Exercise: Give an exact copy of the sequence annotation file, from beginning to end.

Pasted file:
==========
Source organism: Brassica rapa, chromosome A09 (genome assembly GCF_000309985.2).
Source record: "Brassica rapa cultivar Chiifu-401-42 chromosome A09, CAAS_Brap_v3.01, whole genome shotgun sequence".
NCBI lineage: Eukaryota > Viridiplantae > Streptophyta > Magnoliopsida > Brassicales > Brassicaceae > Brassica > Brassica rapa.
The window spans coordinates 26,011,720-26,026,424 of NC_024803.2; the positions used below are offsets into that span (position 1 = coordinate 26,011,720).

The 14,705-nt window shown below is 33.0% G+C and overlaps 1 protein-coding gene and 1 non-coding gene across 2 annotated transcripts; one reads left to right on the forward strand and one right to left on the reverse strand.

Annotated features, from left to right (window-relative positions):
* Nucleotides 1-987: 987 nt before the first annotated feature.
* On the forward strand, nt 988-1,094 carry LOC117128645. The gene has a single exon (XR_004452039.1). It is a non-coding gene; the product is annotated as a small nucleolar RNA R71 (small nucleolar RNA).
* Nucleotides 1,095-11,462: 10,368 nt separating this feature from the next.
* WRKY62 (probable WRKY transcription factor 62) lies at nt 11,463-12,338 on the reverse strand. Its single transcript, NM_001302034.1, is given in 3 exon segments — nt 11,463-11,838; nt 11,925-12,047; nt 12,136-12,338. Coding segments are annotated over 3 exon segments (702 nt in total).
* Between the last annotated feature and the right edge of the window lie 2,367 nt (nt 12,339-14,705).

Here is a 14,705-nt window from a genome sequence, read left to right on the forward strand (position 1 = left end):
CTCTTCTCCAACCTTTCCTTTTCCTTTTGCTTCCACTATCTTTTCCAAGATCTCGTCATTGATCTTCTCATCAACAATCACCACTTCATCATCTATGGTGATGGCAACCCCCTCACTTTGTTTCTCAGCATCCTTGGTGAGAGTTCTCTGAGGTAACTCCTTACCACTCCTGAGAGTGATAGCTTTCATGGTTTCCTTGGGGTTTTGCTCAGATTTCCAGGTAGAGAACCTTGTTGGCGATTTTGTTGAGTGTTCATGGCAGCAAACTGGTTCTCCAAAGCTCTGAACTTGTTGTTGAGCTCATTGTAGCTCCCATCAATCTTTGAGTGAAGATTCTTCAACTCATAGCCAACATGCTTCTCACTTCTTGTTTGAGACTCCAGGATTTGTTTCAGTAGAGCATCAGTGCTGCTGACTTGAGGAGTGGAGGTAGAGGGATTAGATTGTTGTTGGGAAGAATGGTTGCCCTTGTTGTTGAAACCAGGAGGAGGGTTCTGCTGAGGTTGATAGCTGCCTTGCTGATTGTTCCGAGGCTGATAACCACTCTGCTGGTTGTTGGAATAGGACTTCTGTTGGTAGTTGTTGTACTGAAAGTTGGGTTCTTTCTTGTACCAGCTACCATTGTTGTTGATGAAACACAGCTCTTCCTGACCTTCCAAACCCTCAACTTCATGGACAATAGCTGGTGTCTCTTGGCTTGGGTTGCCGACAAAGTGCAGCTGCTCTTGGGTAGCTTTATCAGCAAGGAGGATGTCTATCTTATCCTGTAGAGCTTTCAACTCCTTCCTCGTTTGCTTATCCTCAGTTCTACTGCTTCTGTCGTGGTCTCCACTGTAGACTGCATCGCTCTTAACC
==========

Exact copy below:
Source organism: Brassica rapa, chromosome A09 (genome assembly GCF_000309985.2).
Source record: "Brassica rapa cultivar Chiifu-401-42 chromosome A09, CAAS_Brap_v3.01, whole genome shotgun sequence".
NCBI lineage: Eukaryota > Viridiplantae > Streptophyta > Magnoliopsida > Brassicales > Brassicaceae > Brassica > Brassica rapa.
The window spans coordinates 26,011,720-26,026,424 of NC_024803.2; the positions used below are offsets into that span (position 1 = coordinate 26,011,720).

The 14,705-nt window shown below is 33.0% G+C and overlaps 1 protein-coding gene and 1 non-coding gene across 2 annotated transcripts; one reads left to right on the forward strand and one right to left on the reverse strand.

Annotated features, from left to right (window-relative positions):
* Nucleotides 1-987: 987 nt before the first annotated feature.
* On the forward strand, nt 988-1,094 carry LOC117128645. The gene has a single exon (XR_004452039.1). It is a non-coding gene; the product is annotated as a small nucleolar RNA R71 (small nucleolar RNA).
* Nucleotides 1,095-11,462: 10,368 nt separating this feature from the next.
* WRKY62 (probable WRKY transcription factor 62) lies at nt 11,463-12,338 on the reverse strand. Its single transcript, NM_001302034.1, is given in 3 exon segments — nt 11,463-11,838; nt 11,925-12,047; nt 12,136-12,338. Coding segments are annotated over 3 exon segments (702 nt in total).
* Between the last annotated feature and the right edge of the window lie 2,367 nt (nt 12,339-14,705).

Here is a 14,705-nt window from a genome sequence, read left to right on the forward strand (position 1 = left end):
CTCTTCTCCAACCTTTCCTTTTCCTTTTGCTTCCACTATCTTTTCCAAGATCTCGTCATTGATCTTCTCATCAACAATCACCACTTCATCATCTATGGTGATGGCAACCCCCTCACTTTGTTTCTCAGCATCCTTGGTGAGAGTTCTCTGAGGTAACTCCTTACCACTCCTGAGAGTGATAGCTTTCATGGTTTCCTTGGGGTTTTGCTCAGATTTCCAGGTAGAGAACCTTGTTGGCGATTTTGTTGAGTGTTCATGGCAGCAAACTGGTTCTCCAAAGCTCTGAACTTGTTGTTGAGCTCATTGTAGCTCCCATCAATCTTTGAGTGAAGATTCTTCAACTCATAGCCAACATGCTTCTCACTTCTTGTTTGAGACTCCAGGATTTGTTTCAGTAGAGCATCAGTGCTGCTGACTTGAGGAGTGGAGGTAGAGGGATTAGATTGTTGTTGGGAAGAATGGTTGCCCTTGTTGTTGAAACCAGGAGGAGGGTTCTGCTGAGGTTGATAGCTGCCTTGCTGATTGTTCCGAGGCTGATAACCACTCTGCTGGTTGTTGGAATAGGACTTCTGTTGGTAGTTGTTGTACTGAAAGTTGGGTTCTTTCTTGTACCAGCTACCATTGTTGTTGATGAAACACAGCTCTTCCTGACCTTCCAAACCCTCAACTTCATGGACAATAGCTGGTGTCTCTTGGCTTGGGTTGCCGACAAAGTGCAGCTGCTCTTGGGTAGCTTTATCAGCAAGGAGGATGTCTATCTTATCCTGTAGAGCTTTCAACTCCTTCCTCGTTTGCTTATCCTCAGTTCTACTGCTTCTGTCGTGGTCTCCACTGTAGACTGCATCGCTCTTAACC